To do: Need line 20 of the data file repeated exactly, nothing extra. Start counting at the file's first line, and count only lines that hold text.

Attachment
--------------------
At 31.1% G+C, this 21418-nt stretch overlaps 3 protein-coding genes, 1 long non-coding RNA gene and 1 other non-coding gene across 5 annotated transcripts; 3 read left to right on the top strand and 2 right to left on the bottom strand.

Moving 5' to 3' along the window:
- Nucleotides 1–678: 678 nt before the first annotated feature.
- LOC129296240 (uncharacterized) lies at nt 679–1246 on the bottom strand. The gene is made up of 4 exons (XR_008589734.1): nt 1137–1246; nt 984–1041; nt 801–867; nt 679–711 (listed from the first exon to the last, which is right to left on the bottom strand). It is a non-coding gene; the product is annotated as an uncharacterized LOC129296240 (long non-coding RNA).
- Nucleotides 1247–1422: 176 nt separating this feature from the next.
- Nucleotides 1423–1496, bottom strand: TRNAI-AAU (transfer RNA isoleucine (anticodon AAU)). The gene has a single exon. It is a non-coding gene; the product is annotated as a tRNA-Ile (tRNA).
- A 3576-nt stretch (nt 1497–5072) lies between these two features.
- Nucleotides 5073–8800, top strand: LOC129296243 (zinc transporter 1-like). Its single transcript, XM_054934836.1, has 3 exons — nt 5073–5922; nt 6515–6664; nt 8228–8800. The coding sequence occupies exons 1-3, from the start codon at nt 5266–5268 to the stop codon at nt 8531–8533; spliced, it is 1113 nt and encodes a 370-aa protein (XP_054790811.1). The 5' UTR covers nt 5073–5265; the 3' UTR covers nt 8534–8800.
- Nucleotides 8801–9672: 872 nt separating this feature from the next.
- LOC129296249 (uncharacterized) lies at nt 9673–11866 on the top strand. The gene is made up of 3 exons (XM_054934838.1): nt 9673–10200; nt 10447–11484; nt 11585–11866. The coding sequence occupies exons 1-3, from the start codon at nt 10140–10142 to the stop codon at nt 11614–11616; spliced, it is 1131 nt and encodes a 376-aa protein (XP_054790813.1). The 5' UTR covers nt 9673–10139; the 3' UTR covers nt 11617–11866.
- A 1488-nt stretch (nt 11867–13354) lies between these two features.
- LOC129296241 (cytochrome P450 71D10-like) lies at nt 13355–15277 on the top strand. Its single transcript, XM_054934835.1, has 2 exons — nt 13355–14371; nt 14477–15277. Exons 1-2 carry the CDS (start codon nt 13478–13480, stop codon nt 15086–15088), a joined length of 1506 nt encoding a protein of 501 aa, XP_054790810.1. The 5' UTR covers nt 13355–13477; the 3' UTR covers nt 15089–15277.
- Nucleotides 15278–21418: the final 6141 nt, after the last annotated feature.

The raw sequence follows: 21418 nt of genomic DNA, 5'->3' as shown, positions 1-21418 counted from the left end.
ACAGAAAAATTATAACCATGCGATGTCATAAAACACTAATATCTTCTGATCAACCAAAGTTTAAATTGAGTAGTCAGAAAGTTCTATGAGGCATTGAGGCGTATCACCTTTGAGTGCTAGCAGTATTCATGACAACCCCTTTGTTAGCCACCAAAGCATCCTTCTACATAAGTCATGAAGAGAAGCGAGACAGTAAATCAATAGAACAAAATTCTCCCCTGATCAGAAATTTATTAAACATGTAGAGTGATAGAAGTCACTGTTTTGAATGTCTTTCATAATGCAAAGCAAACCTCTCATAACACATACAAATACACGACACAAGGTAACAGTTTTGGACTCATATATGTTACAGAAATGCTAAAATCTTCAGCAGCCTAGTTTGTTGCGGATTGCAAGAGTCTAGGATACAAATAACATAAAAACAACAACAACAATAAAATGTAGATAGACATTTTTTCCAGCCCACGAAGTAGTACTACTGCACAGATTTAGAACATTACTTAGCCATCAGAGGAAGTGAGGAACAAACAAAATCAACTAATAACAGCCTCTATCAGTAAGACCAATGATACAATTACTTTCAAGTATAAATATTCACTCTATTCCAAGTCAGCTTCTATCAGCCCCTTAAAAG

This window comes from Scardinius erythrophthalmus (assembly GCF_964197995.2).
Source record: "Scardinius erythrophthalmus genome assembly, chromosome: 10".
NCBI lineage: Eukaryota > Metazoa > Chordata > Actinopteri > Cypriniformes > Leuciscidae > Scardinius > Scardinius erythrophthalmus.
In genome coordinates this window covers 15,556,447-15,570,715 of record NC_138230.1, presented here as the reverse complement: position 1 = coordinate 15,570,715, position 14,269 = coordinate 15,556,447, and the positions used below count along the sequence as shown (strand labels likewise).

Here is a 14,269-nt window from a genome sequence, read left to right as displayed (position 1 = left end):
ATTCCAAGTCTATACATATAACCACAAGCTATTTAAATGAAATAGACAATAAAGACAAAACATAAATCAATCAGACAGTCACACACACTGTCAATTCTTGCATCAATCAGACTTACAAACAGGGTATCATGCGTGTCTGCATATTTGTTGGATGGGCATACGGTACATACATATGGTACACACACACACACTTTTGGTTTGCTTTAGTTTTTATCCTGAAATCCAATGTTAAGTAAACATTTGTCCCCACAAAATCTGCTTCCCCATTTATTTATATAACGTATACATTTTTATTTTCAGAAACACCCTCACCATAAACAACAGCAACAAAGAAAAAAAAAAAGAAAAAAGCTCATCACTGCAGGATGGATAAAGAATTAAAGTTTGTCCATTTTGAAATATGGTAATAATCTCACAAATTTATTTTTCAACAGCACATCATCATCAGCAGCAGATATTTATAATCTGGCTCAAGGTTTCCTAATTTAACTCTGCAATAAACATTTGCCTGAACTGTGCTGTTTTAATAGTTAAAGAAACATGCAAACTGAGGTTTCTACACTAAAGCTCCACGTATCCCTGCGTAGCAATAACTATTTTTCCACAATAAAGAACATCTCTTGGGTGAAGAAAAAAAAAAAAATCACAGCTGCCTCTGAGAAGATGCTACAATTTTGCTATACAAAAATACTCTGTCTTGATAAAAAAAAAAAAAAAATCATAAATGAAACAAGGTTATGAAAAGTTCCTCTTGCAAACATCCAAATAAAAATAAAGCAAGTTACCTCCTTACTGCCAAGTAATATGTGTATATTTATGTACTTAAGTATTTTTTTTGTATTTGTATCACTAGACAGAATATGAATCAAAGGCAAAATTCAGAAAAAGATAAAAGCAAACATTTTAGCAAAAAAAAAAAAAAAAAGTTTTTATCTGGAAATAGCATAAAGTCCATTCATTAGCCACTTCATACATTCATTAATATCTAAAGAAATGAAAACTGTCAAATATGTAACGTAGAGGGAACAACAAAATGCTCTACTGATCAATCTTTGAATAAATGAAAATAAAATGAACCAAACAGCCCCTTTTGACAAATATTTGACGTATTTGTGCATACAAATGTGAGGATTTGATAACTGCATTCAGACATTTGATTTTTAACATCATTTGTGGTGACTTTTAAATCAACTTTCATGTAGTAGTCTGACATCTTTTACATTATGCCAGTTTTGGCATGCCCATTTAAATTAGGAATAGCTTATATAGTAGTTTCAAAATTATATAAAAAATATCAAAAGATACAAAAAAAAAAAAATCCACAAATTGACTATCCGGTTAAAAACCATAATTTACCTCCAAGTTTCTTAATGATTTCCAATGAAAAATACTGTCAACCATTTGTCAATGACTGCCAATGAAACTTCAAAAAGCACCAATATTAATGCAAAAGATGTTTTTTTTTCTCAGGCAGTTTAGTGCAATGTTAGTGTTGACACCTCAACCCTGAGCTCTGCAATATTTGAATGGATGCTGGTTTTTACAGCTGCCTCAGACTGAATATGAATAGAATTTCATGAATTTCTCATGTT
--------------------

Here is a 14,269-nt window from a genome sequence, read left to right as displayed (position 1 = left end):